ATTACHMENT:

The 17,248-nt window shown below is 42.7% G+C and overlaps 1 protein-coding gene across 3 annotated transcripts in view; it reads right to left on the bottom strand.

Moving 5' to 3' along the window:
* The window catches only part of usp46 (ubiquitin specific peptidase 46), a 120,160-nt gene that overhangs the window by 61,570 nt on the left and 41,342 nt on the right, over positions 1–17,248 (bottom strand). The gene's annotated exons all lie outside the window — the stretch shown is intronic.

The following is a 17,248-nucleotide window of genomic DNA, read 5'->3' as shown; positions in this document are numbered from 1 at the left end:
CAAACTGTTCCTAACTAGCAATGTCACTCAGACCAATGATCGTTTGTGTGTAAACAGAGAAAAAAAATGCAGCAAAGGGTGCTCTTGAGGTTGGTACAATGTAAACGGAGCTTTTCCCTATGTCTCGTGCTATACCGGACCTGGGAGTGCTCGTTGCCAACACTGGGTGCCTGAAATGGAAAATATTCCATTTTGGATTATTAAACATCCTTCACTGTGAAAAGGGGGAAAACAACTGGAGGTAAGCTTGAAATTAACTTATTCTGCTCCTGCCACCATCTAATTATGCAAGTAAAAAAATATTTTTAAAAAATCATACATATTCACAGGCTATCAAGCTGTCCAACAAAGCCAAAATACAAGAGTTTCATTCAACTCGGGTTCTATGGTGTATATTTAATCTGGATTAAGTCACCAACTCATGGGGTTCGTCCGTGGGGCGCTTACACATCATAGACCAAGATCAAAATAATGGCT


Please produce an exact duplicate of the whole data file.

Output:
The 17,248-nt window shown below is 42.7% G+C and overlaps 1 protein-coding gene across 3 annotated transcripts in view; it reads right to left on the bottom strand.

Moving 5' to 3' along the window:
* The window catches only part of usp46 (ubiquitin specific peptidase 46), a 120,160-nt gene that overhangs the window by 61,570 nt on the left and 41,342 nt on the right, over positions 1–17,248 (bottom strand). The gene's annotated exons all lie outside the window — the stretch shown is intronic.

The following is a 17,248-nucleotide window of genomic DNA, read 5'->3' as shown; positions in this document are numbered from 1 at the left end:
CAAACTGTTCCTAACTAGCAATGTCACTCAGACCAATGATCGTTTGTGTGTAAACAGAGAAAAAAAATGCAGCAAAGGGTGCTCTTGAGGTTGGTACAATGTAAACGGAGCTTTTCCCTATGTCTCGTGCTATACCGGACCTGGGAGTGCTCGTTGCCAACACTGGGTGCCTGAAATGGAAAATATTCCATTTTGGATTATTAAACATCCTTCACTGTGAAAAGGGGGAAAACAACTGGAGGTAAGCTTGAAATTAACTTATTCTGCTCCTGCCACCATCTAATTATGCAAGTAAAAAAATATTTTTAAAAAATCATACATATTCACAGGCTATCAAGCTGTCCAACAAAGCCAAAATACAAGAGTTTCATTCAACTCGGGTTCTATGGTGTATATTTAATCTGGATTAAGTCACCAACTCATGGGGTTCGTCCGTGGGGCGCTTACACATCATAGACCAAGATCAAAATAATGGCT